Improving Recycling Across New York: Researchers’ Focus

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In an unconventional yet dedicated effort to enhance New York’s recycling practices, researchers, professors, and students from Stony Brook University are rolling up their sleeves, quite literally, to delve into the contents of trash bins. This hands-on approach is part of a groundbreaking five-year, $4 million New York state study aimed at elevating recycling rates that have seemingly reached a plateau.

“It looks gross, but we love it. This is what we do,” expressed Maeen Akter, a graduate student at Stony Brook University. The research initiative, led by Dr. David Tonjes from the Stony Brook University Waste Data and Analysis Center, involves dumpster diving to scrutinize and analyze the intricacies of New Yorkers’ recycling habits.

“We would like to know exactly what’s in garbage, and the only way you can do that is either by theorizing it or getting your elbows into the pile,” explained Dr. Tonjes.

The study comes at a crucial time as Long Island’s recycling facilities reveal that approximately one-third of glass, metal, and plastic received from households should not have been included in the recycling stream. Despite people’s good intentions, there is a considerable amount of non-recyclable material making its way into recycling bins.

“People want to recycle with the best of intentions. Unfortunately, sometimes we see items that aren’t necessarily recyclable,” noted Michael Engelman, Smithtown Waste Director.

Plastic, in particular, poses a significant challenge due to the confusion surrounding the numbering system. The Stony Brook University researchers discovered that Long Islanders are only recycling 30-60% of the materials they could and should recycle.

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“If we did better, if we recycled everything, we would triple our recycling,” emphasized Dr. Tonjes.

The dedicated team of researchers and students views their work as essential for a better world, especially with Long Island’s largest landfill set to close. Improving recycling practices becomes imperative to save energy, reduce costs, and promote the reuse of raw materials.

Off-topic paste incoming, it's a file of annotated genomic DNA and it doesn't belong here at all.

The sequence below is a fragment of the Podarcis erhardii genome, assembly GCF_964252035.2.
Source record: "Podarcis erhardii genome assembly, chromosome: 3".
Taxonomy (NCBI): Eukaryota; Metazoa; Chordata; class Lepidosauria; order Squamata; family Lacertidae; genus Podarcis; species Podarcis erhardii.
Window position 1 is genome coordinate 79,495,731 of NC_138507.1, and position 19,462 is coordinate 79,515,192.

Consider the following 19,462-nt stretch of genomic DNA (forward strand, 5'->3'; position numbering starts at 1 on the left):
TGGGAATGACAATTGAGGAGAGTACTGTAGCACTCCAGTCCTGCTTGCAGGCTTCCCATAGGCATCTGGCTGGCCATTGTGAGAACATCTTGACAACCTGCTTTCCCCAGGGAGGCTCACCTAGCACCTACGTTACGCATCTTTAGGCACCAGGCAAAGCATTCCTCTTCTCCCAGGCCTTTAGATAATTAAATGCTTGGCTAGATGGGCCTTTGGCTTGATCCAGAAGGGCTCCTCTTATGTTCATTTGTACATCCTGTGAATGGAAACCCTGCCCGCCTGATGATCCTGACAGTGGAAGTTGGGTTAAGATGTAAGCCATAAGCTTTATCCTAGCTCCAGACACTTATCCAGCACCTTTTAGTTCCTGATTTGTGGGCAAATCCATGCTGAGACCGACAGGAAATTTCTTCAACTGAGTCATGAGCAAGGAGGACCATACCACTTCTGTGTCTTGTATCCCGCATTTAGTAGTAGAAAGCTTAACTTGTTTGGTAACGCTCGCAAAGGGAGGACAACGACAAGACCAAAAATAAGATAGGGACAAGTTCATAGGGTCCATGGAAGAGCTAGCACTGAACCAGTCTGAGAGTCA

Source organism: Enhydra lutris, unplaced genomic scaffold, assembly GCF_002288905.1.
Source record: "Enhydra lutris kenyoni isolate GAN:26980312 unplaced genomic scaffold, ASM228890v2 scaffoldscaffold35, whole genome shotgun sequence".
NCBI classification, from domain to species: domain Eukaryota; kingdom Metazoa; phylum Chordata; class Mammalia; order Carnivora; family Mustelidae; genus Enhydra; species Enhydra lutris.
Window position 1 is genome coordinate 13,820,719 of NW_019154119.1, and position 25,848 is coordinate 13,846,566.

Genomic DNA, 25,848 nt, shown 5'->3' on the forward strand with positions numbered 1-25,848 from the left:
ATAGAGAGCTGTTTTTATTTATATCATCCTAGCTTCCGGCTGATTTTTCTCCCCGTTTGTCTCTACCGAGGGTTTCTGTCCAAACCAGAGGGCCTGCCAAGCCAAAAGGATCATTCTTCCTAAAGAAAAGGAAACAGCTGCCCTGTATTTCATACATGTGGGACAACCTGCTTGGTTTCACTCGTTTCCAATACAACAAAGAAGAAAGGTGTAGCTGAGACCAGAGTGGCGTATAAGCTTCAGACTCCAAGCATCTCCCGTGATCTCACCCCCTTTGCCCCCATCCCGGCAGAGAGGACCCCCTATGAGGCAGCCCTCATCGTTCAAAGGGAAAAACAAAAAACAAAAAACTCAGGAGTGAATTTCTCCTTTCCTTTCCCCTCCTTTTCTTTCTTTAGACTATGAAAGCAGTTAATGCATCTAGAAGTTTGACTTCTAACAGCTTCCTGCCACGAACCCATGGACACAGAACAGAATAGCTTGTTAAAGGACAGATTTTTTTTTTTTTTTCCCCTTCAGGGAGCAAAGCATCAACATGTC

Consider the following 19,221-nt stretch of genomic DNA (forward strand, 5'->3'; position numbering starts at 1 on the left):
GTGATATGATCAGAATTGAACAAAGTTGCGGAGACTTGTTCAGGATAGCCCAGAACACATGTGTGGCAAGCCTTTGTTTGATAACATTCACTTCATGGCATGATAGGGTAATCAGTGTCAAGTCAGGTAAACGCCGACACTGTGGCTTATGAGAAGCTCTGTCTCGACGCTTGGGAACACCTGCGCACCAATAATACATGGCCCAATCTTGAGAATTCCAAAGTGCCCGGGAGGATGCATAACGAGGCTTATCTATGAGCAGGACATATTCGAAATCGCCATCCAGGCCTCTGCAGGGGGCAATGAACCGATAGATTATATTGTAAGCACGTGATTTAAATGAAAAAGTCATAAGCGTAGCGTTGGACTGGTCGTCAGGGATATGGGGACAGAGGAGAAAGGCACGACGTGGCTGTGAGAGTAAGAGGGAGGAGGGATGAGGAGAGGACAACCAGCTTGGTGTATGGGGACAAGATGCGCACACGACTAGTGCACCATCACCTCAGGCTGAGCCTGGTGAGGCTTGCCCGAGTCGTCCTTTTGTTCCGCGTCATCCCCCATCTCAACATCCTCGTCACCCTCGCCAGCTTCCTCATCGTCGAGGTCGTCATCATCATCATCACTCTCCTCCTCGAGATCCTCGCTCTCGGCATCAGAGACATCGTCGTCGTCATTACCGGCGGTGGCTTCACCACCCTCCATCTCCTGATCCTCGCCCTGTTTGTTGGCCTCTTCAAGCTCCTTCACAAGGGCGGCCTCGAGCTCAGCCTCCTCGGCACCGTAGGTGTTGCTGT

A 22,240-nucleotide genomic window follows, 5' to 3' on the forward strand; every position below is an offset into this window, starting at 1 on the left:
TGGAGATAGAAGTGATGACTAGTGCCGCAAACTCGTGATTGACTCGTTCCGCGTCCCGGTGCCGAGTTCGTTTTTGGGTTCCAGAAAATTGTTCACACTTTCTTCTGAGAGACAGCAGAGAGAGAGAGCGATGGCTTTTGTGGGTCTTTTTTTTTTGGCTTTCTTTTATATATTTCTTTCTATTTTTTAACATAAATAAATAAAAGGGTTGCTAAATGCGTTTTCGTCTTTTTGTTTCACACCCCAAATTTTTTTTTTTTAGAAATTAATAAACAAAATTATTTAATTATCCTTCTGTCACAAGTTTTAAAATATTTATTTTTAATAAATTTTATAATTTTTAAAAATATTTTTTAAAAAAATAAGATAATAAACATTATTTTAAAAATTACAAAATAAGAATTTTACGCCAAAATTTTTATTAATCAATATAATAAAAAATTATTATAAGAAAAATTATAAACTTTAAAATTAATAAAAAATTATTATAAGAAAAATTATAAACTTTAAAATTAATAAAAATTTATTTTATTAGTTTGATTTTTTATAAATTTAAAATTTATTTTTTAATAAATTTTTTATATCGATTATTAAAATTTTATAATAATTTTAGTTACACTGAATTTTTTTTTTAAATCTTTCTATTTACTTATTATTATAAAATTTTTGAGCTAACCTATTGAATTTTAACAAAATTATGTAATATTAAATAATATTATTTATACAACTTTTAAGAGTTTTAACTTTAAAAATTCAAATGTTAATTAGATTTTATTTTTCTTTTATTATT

“We love garbage, and we want the world to be a better world, so we are very proud of what we are doing right now,” shared Hailey Lee, a graduate student involved in the initiative.

As garbage disposal poses environmental threats and contributes to global warming, the goal of the research is not only to understand current recycling habits but also to shape policies that will educate the public on responsible waste disposal.

The results obtained from the meticulous trash sorting conducted at 20 locations annually will serve as a foundation for future policy decisions. The team is committed to spending their spring break sorting trash in upstate New York, further underscoring their dedication to creating a positive impact on recycling practices.

In conclusion, Stony Brook University’s unconventional yet practical approach to improve recycling rates sheds light on the importance of understanding what goes into our trash bins. By getting hands-on with the materials that end up in landfills, the research team aims to not only triple recycling rates but also to contribute to a more sustainable and environmentally friendly future. As their efforts continue to shape policy and public awareness, the hope is that New Yorkers will become better attuned to their waste disposal habits, fostering a culture of responsible recycling for generations to come.

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